YOU ARE HERE: LAT HomeCollectionsBig Picture

Big Picture

September 1, 2011
'The Big Picture: AFI's Great American Movie Quiz' When: 7:30 p.m. Sunday Where: Hollywood Bowl, 2301 N. Highland Ave., Hollywood Tickets: $11-$158 Information: (323) 850-2000 or
October 31, 2013 | Helene Elliott
This was what the crowd came to Staples Center to see: Blake Griffin slamming home three consecutive monstrous dunks, each one set up by Chris Paul, in an electrifying sequence in the third quarter of the Clippers' 126-115 victory Thursday over the Golden State Warriors. What the 19,060 fans also saw was the Clippers making Staples Center their home, and not merely because they covered up the Lakers' 16 championship banners with super-sized roll-up photos of their own core players.
December 27, 1993
A look at the teams that have qualified for the NFL playoffs and those still in contention through Sunday's games: DIVISION CHAMPIONS * Buffalo * Houston * Kansas City * San Francisco THEY'RE ALSO IN * Dallas * Denver * Detroit * Green Bay * New York Giants THEY'RE STILL ALIVE * Raiders * Miami * New York Jets * Pittsburgh * Minnesota * Philadelphia * New Orleans
September 18, 2013 | By Betsy Sharkey
In "The Butler," director Lee Daniels sets the table with a great deal of care, especially because it unfolds during the volatile years of desegregation. It stars Forest Whitaker as Cecil Gaines, a White House butler privy by sheer proximity to a series of presidents during the contentious Civil Rights era. Wife Gloria (Oprah Winfrey) keeps the home fires burning, while the irony in her observations is stinging. The film tackles the big picture of changing race relations, a time awash in protests and flames.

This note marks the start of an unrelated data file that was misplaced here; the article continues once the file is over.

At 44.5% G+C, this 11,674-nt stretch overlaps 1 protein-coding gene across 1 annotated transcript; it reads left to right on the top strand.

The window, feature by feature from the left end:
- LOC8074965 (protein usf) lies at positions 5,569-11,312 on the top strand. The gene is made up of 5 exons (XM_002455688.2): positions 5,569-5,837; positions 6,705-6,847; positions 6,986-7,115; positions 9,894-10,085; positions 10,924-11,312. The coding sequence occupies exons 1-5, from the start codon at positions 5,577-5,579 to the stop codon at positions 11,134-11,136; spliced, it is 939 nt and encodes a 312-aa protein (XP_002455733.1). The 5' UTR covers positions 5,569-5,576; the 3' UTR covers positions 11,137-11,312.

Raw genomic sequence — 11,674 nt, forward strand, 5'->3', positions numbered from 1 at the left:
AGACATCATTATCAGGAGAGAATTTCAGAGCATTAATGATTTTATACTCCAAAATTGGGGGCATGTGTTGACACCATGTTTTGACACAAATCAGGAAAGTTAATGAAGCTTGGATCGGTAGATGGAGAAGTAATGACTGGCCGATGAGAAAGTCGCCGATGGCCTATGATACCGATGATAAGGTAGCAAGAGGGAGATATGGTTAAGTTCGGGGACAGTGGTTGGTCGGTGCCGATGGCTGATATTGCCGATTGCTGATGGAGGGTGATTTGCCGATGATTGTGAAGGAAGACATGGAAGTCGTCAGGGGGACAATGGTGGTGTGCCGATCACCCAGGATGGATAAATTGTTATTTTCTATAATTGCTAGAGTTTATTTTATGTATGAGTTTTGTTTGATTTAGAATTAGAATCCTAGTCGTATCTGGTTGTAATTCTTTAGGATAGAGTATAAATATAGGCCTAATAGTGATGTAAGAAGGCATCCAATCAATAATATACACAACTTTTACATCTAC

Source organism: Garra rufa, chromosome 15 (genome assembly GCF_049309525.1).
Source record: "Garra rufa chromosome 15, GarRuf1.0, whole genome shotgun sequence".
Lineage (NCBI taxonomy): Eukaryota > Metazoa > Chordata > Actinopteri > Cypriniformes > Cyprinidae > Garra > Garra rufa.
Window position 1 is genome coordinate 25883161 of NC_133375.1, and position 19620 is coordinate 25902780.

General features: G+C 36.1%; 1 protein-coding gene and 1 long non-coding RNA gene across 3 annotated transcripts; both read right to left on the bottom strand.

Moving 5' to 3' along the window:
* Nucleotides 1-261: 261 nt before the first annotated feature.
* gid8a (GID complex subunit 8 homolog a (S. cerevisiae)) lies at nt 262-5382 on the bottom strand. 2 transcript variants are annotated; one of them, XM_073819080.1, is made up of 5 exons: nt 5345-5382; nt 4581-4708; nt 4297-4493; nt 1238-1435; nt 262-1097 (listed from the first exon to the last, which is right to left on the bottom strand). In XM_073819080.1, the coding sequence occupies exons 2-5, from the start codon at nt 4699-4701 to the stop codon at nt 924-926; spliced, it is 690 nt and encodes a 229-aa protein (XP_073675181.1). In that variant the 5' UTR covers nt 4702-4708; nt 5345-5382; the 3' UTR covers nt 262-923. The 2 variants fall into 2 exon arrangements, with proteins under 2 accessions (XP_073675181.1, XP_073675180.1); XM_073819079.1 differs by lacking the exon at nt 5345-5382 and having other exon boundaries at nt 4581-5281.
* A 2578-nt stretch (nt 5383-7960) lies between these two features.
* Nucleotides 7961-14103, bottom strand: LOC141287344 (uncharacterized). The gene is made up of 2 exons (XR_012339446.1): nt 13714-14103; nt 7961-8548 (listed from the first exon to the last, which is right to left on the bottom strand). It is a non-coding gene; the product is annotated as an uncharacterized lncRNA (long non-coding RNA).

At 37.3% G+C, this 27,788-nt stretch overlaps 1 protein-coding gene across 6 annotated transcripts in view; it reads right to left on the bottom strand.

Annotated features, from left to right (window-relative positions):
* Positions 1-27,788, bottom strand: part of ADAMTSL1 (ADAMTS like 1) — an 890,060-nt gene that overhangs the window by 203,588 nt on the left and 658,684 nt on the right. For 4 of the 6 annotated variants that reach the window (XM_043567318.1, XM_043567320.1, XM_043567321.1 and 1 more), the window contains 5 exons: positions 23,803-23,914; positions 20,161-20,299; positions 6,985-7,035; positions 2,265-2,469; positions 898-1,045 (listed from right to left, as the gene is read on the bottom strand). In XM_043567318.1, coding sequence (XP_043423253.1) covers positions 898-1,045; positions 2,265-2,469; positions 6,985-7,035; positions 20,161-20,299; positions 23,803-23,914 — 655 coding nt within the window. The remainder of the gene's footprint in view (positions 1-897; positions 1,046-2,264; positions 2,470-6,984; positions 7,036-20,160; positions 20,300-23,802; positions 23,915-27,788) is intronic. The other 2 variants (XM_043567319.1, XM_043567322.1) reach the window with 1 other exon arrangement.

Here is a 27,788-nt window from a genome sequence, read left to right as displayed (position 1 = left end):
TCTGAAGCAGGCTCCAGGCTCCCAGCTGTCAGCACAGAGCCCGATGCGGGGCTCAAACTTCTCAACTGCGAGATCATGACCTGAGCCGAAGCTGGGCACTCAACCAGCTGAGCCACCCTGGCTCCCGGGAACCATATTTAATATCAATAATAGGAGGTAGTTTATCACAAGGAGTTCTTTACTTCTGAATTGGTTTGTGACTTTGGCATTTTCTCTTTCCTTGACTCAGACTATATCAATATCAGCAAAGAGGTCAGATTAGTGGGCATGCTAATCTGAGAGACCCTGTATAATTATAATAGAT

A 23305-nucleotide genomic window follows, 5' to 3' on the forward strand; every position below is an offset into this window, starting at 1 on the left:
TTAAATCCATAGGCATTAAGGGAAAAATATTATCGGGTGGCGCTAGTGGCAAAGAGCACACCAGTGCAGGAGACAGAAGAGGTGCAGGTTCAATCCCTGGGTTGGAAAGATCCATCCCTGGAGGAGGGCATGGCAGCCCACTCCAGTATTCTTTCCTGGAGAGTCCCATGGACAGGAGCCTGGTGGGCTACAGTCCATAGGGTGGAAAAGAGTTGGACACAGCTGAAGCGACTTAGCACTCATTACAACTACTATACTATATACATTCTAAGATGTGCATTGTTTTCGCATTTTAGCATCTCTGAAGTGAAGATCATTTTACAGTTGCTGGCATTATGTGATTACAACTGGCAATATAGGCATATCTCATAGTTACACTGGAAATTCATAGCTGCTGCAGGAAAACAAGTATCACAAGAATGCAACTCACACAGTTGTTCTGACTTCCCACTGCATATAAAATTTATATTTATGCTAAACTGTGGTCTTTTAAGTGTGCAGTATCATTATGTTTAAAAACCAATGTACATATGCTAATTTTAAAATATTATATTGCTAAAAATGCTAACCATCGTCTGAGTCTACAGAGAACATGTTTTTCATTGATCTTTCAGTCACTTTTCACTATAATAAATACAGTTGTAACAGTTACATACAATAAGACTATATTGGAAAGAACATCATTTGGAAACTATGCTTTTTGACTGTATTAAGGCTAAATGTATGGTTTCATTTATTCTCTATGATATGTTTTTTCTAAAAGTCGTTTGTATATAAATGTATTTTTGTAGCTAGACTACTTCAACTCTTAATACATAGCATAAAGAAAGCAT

January 17, 2009 | Mike Bresnahan
The education of Andrew Bynum continues on many fronts near the midpoint of his fourth NBA season. For Lakers special assistant coach Kareem Abdul-Jabbar, it's a chance to emphasize the importance of the big picture. When they go over game video, often at Bynum's home, the league's all-time leading scorer details the significance of the other nine players on the court besides Bynum.
April 21, 2012 | By August Brown
Here's one thing the novelists at Saturday morning's "The Big Picture" panel at the L.A. Times Festival of Books could agree on: None was overly concerned with the big picture in their work. "I don't think the 'big picture' applies to my book at all," said Chad Harbach, the author of "The Art of Fielding" and the publishing world's reigning Sad Young Literary Man. "It's only really interested in social forces as they impinge on this small group of characters. " "I didn't think about the big picture, except for the fact that I followed a character for 40 years," Anthony Giardina said about his "Norumbega Park.